“If you can’t give money, that’s one thing. I don’t blame people one bit for that. How many of us could be in that place with a few financial moves? Chris’s face lit up. great parents made me aware that nobody is better than Experiencing homelessness often means bouncing anybody else—and do unto others and take care of your around from place to place—some of them including brother,” Joe said. “It’s always stuck with me.” dangerous people, drug use and liquor, a circle Chris Joe is 49 years old and has built a successful real estate wanted to break from. As the two men became closer, Joe career in Denver. Chris is 42 and worked as a welder. In took a leap of faith, bought an air mattress and a sleeping another life, these two men could have been brothers. In bag, and extended an invitation for Chris to temporarily this life though, Chris live with him. lost everything; his home, “It gave me a lot of time his marriage, and his job. to sit and talk to him,” Joe In the previous year, he said. “I became like his big was also hit by a car while brother. I could hold him panhandling, and dragged accountable.” 115 feet, shattering his leg It also gave Chris a in five places, displacing a chance to see encouraging few teeth and injuring his and supportive comments shoulder. He spent two from people he never met, days in a coma. but who were connected When Joe ran out of gas, to Joe through Facebook. he was looking forward The story quickly went to seeing his college-aged viral around Christmas as As Joe helped Chris get his life back together, the story went daughter who was on her media outlets in Seattle, viral as news outlets around the country shared the story of the way home for the holidays. San Diego, Boston, New unlikely friendhip. Around the same time, York, California, Ohio, St. Chris was unpacking the backpack he carries everywhere Louis, and Florida shared the unlikely bond between the and he pulled out a bible from the bottom. He opened it two men. It made Chris cry to see how many people cared and a picture fell out. He said, “Wow, I thought I lost this. about his story. It gave him reason to take care of himself. This is the only picture I have of my daughter.” Dakota is It created a network of advocates, offering to help him get 11-years old, and Chris hasn’t seen her in six years. back on his feet. “It killed me because I’m super close with my kids,” Joe “It’s awesome,” Chris said. “I don’t have people yelling said. “I’ve been so blessed in my life, so to hear about his at me anymore to get a job. They give me two thumbs up little girl, it just broke my heart. because I’ve got this new job.” “He said he wanted to get back together with her—it was On Christmas Eve, Joe took Chris out to dinner. He all he’d pray about,” Joe added. “He wanted to get out of this bought him new boots, pants, a coat, gloves, and even a place, from these people and this rut. He misses her so much.” haircut. Joe reached out to Kelly Zara, a corporate recruiter, Danita Vigil, an interview coach, Connie Holzworth, an Chris told Joe he made 20-25 dollars a day panhandling image consultant, and Chato Vigil, a welder—and Joe’s and spent most of it on food. cousin. This new community, “Team Chris” volunteered to A PROPOSITION AND A COMMUNITY help position him for a new job. Stephanie Randall, a pro bono attorney, would work with Jefferson County services “What if I give you twenty-five dollars a day, guaranteed, to begin the process for Chris to receive visitation rights with his daughter, who was living with her grandparents 45 to work my [real estate] sign,” Joe asked. “I’ve never done miles southwest of Denver. this before so I don’t know where it’s going to go.” « CONTINUED FROM PAGE 3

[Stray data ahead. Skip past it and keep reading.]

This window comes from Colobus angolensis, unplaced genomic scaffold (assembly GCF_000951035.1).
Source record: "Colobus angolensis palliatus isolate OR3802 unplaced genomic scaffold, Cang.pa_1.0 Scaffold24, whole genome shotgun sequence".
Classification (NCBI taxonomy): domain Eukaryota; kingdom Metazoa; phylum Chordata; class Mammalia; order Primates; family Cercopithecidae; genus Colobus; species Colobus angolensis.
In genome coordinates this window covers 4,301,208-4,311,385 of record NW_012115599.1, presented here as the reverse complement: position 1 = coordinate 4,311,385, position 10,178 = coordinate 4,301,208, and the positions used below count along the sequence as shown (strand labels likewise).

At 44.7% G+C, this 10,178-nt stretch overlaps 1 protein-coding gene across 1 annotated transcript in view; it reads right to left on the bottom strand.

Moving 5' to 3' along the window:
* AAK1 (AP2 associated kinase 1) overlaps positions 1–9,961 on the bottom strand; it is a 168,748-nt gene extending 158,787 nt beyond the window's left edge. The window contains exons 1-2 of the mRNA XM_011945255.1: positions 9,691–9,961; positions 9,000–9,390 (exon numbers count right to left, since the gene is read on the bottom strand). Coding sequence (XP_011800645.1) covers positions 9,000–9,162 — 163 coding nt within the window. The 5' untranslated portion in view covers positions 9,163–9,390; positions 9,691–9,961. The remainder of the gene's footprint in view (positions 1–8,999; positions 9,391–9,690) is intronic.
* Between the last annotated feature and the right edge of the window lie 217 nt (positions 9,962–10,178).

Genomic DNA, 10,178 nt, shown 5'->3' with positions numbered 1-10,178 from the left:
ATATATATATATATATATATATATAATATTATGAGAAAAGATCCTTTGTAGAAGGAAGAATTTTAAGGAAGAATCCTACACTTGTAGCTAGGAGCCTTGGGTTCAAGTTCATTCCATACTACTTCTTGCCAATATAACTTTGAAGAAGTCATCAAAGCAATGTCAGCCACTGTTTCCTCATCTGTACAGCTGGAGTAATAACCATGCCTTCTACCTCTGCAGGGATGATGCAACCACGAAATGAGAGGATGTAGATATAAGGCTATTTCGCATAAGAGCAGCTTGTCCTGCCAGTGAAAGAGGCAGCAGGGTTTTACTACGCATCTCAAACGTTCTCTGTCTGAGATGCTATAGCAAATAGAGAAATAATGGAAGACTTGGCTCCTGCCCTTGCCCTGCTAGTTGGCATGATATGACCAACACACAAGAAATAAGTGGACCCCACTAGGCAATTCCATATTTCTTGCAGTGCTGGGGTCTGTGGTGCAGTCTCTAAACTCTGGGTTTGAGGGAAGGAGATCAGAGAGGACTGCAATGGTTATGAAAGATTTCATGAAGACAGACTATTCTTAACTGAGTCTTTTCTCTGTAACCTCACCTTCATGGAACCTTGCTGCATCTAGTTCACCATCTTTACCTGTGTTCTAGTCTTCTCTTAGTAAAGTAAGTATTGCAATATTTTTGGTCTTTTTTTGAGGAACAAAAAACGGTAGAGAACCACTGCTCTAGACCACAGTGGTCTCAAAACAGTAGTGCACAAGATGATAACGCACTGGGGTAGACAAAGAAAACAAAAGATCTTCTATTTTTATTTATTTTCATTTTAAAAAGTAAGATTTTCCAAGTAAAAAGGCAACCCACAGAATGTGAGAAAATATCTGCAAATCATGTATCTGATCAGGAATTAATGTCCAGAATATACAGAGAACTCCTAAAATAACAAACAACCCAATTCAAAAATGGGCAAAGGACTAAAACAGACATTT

But when people drive by and look the other way, it’s like saying they’re not a part of the same human race. If there’s one thing this story has done, it’s made people notice the homeless more.”